After auditioning a few other musicians,  I settled on a quiet and cool guy named Chris who wrote songs about Fellini films and sang like Neil Young. For some reason I thought he played bass, and so he pretended to for a while before confessing he had no clue what he was doing. But it sounded okay, and I was happy with what we had. We were raw, grungey, loud, and sloppy. We weren’t very focused, but we got kicks out of pulling off gimmicks, like wearing suits and sunglasses and drawing pictures during live shows. We would walk off after the first song, and declare the rest of the show the encore. At a house party, Marcus took the opportunity during a slow drumless ballad to make and eat a sandwich at his kit. We were more concerned with entertaining than making technically good-sounding music, and hoped that the noise we produced somewhere in the middle was enough to get people hooked.

But we were poor, and honestly kind of lazy. After being kicked out of a few people’s garages, we had to look for a place to rehearse regularly. If I had consulted the Idiot’s Guide, I might not have taken the first offer given to us. We found a local music academy on Craigslist, where a nervous long haired retired metal guitarist taught grade school kids how to play Ramones songs. He said we could use his back room after hours, for a pretty hefty hourly fee. We liked the setup and the irony of following groups made up of ten year olds so much that we said yes right away. After a few months, we were in so much debt that we started pawning off our equipment to the academy, with the understanding that we let them use it during class, we could rehearse free of charge. This arrangement worked fine for a few weeks before he started asking for money again. By this point, the other two had lost interest and I was floating from couch to couch while trying to land gigs around town. Nothing would ever work out, and we started to feel like this little after-school program owned our band’s soul.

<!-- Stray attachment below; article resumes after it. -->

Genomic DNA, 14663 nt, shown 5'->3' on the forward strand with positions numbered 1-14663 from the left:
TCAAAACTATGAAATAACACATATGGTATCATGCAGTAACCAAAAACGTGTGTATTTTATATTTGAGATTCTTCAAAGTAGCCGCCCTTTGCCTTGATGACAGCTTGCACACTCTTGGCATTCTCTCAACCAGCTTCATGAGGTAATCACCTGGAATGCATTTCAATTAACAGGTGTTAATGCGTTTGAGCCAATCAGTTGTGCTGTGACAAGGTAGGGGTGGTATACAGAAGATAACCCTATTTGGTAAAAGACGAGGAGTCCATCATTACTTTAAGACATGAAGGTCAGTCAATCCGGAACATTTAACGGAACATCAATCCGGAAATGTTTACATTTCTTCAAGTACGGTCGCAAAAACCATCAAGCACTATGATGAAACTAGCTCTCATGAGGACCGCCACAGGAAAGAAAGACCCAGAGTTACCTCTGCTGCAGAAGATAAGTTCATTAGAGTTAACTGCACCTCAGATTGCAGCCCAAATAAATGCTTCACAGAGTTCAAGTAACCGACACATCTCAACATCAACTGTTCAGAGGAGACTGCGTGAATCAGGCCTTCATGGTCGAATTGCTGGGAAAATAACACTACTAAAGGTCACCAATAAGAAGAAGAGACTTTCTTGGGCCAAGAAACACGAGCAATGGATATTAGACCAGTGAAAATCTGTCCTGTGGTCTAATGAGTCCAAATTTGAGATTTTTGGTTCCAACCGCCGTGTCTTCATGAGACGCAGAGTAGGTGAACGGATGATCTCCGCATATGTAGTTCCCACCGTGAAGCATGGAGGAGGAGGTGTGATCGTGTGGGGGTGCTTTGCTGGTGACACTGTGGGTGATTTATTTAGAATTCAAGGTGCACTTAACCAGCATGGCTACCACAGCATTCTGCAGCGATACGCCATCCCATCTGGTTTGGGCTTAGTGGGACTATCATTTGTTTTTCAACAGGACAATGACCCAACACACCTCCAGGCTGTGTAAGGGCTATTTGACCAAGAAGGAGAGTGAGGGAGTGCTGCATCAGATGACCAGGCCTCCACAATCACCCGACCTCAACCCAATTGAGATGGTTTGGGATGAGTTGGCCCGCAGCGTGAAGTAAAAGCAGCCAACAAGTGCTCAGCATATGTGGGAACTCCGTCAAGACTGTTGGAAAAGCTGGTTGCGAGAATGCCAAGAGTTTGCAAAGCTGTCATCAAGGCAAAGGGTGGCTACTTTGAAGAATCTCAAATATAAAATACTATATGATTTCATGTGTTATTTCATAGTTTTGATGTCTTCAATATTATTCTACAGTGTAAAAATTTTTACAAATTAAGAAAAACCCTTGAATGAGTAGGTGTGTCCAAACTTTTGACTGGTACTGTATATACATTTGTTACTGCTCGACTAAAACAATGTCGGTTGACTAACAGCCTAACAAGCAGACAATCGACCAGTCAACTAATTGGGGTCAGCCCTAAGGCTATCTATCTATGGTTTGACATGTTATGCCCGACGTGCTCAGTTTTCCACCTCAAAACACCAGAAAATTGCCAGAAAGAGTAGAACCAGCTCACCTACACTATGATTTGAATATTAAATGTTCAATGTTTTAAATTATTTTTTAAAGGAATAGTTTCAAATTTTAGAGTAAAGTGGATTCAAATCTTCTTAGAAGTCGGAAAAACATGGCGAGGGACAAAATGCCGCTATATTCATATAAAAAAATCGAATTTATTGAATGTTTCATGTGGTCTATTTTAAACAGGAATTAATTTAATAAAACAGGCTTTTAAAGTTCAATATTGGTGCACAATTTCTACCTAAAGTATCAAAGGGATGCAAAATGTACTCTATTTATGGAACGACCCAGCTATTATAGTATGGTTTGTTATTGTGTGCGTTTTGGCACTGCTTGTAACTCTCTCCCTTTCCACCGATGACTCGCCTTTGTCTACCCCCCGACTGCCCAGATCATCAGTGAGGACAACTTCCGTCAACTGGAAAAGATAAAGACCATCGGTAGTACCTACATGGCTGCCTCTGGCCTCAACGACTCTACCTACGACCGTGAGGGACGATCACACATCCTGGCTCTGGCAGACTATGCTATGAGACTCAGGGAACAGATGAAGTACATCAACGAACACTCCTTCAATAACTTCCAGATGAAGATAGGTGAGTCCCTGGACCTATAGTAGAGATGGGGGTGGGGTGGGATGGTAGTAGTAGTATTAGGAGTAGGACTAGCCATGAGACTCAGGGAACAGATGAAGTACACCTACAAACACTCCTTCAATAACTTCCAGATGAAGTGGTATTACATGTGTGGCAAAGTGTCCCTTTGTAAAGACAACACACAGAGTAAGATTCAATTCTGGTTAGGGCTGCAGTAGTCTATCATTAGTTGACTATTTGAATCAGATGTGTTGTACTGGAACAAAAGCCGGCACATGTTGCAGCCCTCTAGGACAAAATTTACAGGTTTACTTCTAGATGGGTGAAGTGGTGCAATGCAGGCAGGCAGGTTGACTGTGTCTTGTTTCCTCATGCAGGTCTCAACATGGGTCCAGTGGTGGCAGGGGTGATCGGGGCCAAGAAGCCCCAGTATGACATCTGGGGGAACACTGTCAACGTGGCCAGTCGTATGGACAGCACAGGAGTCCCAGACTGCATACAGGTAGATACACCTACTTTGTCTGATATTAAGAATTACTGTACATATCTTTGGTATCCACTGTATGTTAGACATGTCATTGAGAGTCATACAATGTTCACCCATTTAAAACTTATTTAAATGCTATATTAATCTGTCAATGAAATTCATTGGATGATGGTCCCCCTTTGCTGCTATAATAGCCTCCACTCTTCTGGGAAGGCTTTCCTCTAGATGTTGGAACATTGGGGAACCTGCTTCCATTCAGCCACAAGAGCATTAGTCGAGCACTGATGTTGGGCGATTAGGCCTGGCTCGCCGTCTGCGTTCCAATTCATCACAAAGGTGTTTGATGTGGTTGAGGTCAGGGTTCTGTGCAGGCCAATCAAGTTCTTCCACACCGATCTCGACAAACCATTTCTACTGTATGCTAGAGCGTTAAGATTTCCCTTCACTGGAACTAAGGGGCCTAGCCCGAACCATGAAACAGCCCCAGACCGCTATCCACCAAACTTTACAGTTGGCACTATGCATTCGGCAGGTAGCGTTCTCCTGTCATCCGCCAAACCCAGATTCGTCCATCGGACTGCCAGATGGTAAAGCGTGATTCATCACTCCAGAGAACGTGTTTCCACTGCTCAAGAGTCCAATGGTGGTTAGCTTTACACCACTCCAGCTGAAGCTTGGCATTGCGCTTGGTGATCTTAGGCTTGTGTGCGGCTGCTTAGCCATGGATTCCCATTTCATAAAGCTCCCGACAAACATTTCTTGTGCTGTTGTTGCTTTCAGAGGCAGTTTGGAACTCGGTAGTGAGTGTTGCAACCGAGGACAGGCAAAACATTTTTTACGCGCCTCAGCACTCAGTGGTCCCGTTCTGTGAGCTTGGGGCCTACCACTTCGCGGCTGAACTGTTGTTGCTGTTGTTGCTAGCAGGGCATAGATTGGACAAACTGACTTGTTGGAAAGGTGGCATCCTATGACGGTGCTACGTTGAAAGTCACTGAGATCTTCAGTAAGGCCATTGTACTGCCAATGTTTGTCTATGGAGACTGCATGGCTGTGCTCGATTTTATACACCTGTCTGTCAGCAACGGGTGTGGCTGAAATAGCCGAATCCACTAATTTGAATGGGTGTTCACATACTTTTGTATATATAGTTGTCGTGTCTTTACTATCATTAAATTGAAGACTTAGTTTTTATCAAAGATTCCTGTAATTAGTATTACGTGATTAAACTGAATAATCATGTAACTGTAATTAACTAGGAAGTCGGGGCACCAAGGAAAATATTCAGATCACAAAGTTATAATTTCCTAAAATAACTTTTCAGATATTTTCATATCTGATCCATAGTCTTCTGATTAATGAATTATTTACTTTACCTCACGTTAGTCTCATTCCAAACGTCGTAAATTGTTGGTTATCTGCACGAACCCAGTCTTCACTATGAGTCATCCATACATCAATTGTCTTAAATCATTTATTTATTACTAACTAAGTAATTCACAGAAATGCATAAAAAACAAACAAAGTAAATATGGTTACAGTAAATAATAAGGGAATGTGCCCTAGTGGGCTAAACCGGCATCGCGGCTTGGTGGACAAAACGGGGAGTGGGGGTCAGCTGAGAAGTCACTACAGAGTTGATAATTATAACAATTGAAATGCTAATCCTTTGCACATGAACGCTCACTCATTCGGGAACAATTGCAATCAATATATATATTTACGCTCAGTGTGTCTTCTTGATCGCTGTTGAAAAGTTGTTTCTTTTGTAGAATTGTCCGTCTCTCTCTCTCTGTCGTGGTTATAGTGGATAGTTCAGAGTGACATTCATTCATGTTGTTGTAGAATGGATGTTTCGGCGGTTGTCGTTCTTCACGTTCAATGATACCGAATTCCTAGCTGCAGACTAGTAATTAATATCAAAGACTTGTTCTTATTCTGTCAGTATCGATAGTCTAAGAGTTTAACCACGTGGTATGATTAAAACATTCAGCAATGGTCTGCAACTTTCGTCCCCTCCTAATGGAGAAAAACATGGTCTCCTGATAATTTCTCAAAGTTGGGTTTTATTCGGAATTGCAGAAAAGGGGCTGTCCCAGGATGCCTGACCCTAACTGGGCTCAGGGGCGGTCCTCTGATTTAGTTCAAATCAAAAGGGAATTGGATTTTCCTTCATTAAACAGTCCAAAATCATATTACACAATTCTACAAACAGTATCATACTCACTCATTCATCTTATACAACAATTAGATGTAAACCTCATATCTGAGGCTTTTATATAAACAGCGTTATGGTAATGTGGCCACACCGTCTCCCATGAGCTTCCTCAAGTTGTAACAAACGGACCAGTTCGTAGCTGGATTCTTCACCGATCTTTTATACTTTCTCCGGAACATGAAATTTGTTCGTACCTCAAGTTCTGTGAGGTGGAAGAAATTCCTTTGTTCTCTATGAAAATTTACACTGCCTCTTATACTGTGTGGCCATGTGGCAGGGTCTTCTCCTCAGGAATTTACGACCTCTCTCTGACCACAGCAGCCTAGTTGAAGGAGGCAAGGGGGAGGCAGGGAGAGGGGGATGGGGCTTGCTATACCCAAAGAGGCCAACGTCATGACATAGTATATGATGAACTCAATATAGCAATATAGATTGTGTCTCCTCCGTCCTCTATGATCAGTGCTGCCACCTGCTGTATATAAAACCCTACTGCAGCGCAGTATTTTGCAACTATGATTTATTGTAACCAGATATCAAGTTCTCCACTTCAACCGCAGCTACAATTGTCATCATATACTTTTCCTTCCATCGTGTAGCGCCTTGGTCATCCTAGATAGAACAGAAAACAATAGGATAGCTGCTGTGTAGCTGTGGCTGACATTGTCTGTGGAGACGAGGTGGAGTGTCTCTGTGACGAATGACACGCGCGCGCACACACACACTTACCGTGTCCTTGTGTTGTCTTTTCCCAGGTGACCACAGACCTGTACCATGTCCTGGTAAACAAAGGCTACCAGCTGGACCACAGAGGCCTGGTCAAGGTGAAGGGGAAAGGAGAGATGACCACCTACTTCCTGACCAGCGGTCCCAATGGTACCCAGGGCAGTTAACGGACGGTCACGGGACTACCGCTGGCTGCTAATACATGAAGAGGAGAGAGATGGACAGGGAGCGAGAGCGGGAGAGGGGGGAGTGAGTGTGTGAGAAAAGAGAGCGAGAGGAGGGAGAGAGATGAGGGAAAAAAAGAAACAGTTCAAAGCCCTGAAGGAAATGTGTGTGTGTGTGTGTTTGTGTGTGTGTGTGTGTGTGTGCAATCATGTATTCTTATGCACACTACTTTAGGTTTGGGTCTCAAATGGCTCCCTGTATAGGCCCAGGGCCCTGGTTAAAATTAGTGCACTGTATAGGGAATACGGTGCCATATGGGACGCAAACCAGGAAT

I found myself going back to the Idiot’s Guide over and over, but the shady situation we were in was so off track from the normal plan of a well-organized rock band that the only option I saw available to us was to start completely from scratch. With Chris spending all his time with his new girlfriend and Marcus’ signs of complete apathy becoming more and more pronounced, I left, moved back in with my parents and never looked back.

That’s a lie. I called the shifty eyed school manager one more time to see if I could pick up my amp for a one off gig, and he said no. My music career ended definitively with a tortured month long episode of depression, binging on fried chicken while re-watching seasons of Lost. I started obsessing over sneaky ways to trick him into giving all of my equipment back, or to somehow come up with the several thousand dollars it would take to buy it all back. Eventually, and reluctantly, I moved on. I kept the Idiot’s Guide, in case I ever managed to get enough stuff together to try again. Next time, I always tell myself, I won’t so much as plug an instrument in without consulting the book first.


Cody is a section editor at the Accolade News and enjoys writing political editorials.